Pointing to the definition of "highway" in T.C.A. § 55-8-101(20) [now (23)], the Court declared that, "The word 'highway' is defined for the purposes of the drunken driving statute as: 'The entire width between the boundary lines of every way publicly maintained when any part thereof is open to the use of the public for purposes of vehicular travel." [Note: the term "publicly maintained" was removed from the statute by Public Acts 1988, chapter 555]. Then the Court went on to determine what that width included:
The term 'public highway' has been described by our Supreme Court as 'such a passageway as any and all members of the public have an absolute right to use as distinguished from a permissive privilege of using same.' [Citations omitted.] Other states have held that the "shoulder" of a highway is included in the term 'highway.' [Citations omitted.] Interpreting a legislative definition similar to ours cited above, the North Carolina Supreme Court held that the statutory reference to the 'entire width' includes everything between the right of way lines of the 'highway' for statutory purposes [At 282].
Those definitions included the pull-off, concluded the Court.
Doe v. Ludwick is cited again in unreported Turucz v. Madewell, 2003 WL 202580 (Tenn. Ct. App.), in which the plaintiff argued that the trial court’s instructions to the jury were inaccurate, “with respect to certain rules of the road, in view of the fact that, according to the plaintiff, the rules of the road are not applicable to an accident on the shoulder of the road or on private property….” The court’s response was that:
We have held that, as defined in the rules of the road, “street” and “highway” mean the same thing. Ludwick, 9194 S.W.2d at 525. They are “synonymous with the full right of way.” Id. Thus, it can be seen that a “street” or “highway” will almost always be a wider area than the “pavement or main-travelled portion of the roadway.” Id. This is because the right of way typically includes some unpaved portion. [At 4]
I can think of no reason the definition of “streets” and “highways” found in the rules of the road would not apply to any traffic barriers placed in highways by abutting property owners.
I am not sure of the width of the old restored Highway 11 South right of way in the apex of that highway and Highway 11. But the Bradley County Assessor of Property Map dated 12/2/2010 shows that the business in question is well into the right of way of restored Highway 11 South, and that the five metal posts are likewise clearly within that right of way. Even if the highway right of way is more narrow than reflected on that map, the above cases make it plain that the old restored Highway 11 South highway undoubtedly has a right of way that is wider than its pavement, and that the metal posts are in that right of way, they being immediately on the edge of the pavement. It is absurd to argue that a motor vehicle that runs a tire a few inches off the pavement and hits those poles is on private property.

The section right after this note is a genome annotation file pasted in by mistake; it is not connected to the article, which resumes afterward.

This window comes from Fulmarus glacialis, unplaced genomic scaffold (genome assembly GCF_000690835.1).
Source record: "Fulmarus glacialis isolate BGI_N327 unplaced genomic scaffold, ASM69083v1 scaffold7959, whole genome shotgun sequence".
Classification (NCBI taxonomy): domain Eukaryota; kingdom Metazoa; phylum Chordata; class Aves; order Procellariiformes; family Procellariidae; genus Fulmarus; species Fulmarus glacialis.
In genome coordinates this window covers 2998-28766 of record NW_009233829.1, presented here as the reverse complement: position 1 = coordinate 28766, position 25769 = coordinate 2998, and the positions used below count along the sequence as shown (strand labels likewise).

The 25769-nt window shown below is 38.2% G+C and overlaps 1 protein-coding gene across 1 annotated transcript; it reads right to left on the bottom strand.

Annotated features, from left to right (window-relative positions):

Even if the metal posts were found to be outside the right of way, the owner of the business in the apex would have no right to install barriers on or near the right of way that pose a threat to the use of the right of way.
Tennessee municipalities are liable under the Tennessee Governmental Tort Liability Act for unsafe and defective streets and highways, "owned and controlled" by them, and when the particular municipality at issue has constructive or actual notice of the condition alleged to constitute an unsafe and defective street or highway [T.C.A. § 29-20-203]. [Also see Swafford v. City of Chattanooga, 743 S.W.2d 174 (Tenn. Ct. App. 1987); Baker v. Seal, 694 S.W.2d 948 (Tenn. Ct. App. 1984); Bryant v. Jefferson City, 701 S.W.2d 626 (Tenn. Ct. App. 1985); Fret well v. Chaffin, 652 S.W.2d 948 (Tenn. Ct. App. 1984); Johnson v. EMPE, Inc., 837 S.W.2d 62 (Tenn. Ct. App. 1992).] However, as far as I can determine, there is no Tennessee case in which a city has been found liable under the Tennessee Governmental Tort Liability Act for any injury or damage that have occurred on a state highway.
The Tennessee Governmental Tort Liability Act does not define the dimensions of a "street" or "highway," except to say that it includes "traffic control devices thereon." However, a "street" and a "highway" within the meaning of Tennessee Code Annotated, Title 55, Chapter 8, which contains the state law for the rules of the road, are the same: "the entire width between the boundaries lines of every way when any part thereto is open to the use of the public for purposes of vehicular travel" [T.C.A. §§ 55-8-101(23) and (64)]. Assuming that the definition of streets and highways is probably the same for the purposes of the Tennessee Governmental Tort Liability Act as it is for T.C.A., Title 55, Chapter 8, these definitions appear to include the entire street right-of-way.
Apparently there is no reported case under the Tennessee Governmental Tort Liability Act involving damage to a motorist or pedestrian arising from a condition on private property entirely outside the boundary of the street right-of-way. But governments have been held liable for damages arising from such conditions in a significant number of cases in the United States [3 A.L.R.2d 6; 98 A.L.R.3d 101; 45 A.L.R.3d 875; 3 A.L.R.4th 770; 60 A.L.R.4th 1249; 95 A.L.R.3d 778; 100 A.L.R.3d 510; 54 A.L.R.2d 1195; 52 A.L.R.2d 689; 57 A.L.R.4th 1217; 19 A.L.R.4th 532].